Good Dutch bee news

This video from England says about itself:

15 December 2014

A lecture given by Jamie Ellis at the 2014 National Honey Show entitled “Biology of the Honey Bee“.

Translated from Wageningen university in the Netherlands:

Monday, April 13th, 2015

Again, Dutch beekeepers have lost last winter on average comparatively few bee colonies: about 10%. This means that winter mortality, measured in early April, now for three years in a row has been around 10% (respectively 13%, 9% and 10% in 2013, 2014 and 2015). This is the outcome of a telephone survey of beekeepers carried out on 2 April by the Dutch Beekeepers Association (NBV) and bee researchers from Wageningen university.

Winter mortality among bee colonies has for years been alarmingly high. There were winters that one out of four colonies did not survives. Fortunately, the most recent winters shows that the mortality rate is lower now.

10 thoughts on “Good Dutch bee news

  1. Pingback: Mating bees video | Dear Kitty. Some blog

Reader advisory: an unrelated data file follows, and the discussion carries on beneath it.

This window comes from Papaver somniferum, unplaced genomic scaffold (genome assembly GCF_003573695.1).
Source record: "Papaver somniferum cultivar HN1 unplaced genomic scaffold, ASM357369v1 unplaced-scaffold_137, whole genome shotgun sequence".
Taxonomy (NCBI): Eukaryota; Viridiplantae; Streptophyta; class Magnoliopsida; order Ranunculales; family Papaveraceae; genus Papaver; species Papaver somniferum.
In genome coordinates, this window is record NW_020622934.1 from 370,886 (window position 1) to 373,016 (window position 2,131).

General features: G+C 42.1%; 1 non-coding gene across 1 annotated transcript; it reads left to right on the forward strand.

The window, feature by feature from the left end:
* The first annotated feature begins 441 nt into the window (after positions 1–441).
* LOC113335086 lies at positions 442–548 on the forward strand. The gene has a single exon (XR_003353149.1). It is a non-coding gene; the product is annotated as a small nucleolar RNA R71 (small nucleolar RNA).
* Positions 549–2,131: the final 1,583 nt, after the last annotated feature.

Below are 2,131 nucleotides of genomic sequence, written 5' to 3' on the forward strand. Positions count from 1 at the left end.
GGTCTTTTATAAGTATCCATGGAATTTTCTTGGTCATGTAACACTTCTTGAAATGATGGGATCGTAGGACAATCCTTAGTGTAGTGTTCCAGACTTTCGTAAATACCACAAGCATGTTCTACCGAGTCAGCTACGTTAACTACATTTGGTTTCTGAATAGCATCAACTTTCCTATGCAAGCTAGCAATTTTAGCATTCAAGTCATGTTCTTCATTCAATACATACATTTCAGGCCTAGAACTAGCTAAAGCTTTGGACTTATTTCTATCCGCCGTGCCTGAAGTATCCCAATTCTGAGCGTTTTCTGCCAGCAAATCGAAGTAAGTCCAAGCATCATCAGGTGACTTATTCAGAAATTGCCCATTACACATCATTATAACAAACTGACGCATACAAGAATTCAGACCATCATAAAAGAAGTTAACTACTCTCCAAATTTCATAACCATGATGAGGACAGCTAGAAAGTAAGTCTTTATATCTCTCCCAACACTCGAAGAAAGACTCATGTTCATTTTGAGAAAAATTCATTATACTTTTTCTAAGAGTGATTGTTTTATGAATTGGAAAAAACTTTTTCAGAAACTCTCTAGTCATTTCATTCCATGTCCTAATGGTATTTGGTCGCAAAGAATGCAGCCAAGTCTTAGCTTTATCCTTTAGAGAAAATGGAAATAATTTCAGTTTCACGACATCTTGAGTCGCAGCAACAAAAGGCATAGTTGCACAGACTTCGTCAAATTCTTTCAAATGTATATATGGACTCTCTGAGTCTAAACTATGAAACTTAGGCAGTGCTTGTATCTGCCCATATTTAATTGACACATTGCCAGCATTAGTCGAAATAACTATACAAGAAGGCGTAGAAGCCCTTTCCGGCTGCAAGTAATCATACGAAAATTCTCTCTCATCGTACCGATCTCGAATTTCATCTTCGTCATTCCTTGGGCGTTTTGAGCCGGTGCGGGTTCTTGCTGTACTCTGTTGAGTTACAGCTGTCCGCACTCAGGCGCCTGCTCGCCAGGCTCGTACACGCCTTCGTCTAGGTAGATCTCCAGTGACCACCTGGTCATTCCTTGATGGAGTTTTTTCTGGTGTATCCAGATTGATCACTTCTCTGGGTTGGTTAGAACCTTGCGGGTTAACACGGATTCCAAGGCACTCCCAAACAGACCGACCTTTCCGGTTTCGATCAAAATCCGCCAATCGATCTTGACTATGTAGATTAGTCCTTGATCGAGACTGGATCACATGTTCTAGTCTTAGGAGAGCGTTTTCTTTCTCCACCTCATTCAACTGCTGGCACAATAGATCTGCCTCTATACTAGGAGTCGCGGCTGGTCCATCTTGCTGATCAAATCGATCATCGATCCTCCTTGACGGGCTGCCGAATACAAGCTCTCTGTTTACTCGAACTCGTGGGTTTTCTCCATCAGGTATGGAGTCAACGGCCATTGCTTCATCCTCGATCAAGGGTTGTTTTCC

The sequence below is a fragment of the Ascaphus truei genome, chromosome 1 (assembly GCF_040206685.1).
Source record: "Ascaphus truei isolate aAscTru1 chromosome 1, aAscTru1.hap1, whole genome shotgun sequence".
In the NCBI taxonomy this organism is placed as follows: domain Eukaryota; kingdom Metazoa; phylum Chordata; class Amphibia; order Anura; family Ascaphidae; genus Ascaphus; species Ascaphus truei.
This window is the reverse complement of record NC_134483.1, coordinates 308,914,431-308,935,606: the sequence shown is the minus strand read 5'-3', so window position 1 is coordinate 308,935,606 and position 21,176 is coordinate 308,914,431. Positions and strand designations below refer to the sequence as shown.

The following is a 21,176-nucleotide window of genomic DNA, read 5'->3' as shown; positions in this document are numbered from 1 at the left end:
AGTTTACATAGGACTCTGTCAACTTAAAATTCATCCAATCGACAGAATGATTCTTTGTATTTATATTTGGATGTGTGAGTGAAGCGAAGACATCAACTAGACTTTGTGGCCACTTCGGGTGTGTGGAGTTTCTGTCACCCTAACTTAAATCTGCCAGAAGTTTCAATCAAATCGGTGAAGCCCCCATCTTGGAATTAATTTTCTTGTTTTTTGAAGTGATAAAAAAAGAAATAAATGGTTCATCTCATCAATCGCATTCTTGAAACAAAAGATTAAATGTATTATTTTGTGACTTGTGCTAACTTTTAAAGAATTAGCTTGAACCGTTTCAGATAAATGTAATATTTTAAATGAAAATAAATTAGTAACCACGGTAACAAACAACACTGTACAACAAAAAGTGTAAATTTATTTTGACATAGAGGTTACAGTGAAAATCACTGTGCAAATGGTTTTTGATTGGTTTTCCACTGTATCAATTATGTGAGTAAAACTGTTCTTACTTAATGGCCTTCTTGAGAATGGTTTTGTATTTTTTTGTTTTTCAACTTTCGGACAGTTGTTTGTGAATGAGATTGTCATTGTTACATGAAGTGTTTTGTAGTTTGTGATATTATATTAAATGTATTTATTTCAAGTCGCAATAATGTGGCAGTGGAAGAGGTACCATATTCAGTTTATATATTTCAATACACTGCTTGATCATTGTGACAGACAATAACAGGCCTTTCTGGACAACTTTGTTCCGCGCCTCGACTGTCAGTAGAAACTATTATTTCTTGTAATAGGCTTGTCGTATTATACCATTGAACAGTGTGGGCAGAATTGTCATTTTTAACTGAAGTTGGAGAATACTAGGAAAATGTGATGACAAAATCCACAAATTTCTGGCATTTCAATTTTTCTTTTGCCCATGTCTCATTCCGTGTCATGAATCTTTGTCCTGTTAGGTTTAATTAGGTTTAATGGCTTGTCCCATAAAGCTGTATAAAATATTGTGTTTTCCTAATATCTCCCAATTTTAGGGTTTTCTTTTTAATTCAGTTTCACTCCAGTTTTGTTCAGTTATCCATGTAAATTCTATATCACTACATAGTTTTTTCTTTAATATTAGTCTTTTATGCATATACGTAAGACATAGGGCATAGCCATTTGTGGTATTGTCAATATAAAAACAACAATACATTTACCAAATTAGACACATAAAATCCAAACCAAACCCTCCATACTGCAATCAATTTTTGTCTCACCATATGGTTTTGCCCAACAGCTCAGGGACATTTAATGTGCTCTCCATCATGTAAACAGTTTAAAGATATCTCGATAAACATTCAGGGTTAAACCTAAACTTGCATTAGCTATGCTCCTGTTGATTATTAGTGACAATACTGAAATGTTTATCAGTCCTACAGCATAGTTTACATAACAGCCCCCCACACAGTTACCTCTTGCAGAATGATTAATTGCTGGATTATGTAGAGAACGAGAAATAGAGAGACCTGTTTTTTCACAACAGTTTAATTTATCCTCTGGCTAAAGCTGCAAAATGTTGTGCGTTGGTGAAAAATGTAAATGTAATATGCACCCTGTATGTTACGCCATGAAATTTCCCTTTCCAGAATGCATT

2. Pingback: Mallard ducklings, video | Dear Kitty. Some blog

  3. Pingback: Good bee news from Amsterdam, but … | Dear Kitty. Some blog

  4. Pingback: Bat research in the Netherlands | Dear Kitty. Some blog

  5. Pingback: Protozoan eats other protozoan, prize-winning video | Dear Kitty. Some blog

  6. Pingback: Dutch bees had good winter | Dear Kitty. Some blog

  7. Pingback: Mediterranean ants, new in the Netherlands | Dear Kitty. Some blog

  8. Pingback: Cutbacks threaten Dutch botany | Dear Kitty. Some blog

  9. Pingback: African honey bees help elephants and farmers | Dear Kitty. Some blog

  10. Pingback: Mating common frogs video | Dear Kitty. Some blog

Leave a Reply

Fill in your details below or click an icon to log in: Logo

You are commenting using your account. Log Out /  Change )

Twitter picture

You are commenting using your Twitter account. Log Out /  Change )

Facebook photo

You are commenting using your Facebook account. Log Out /  Change )

Connecting to %s

This site uses Akismet to reduce spam. Learn how your comment data is processed.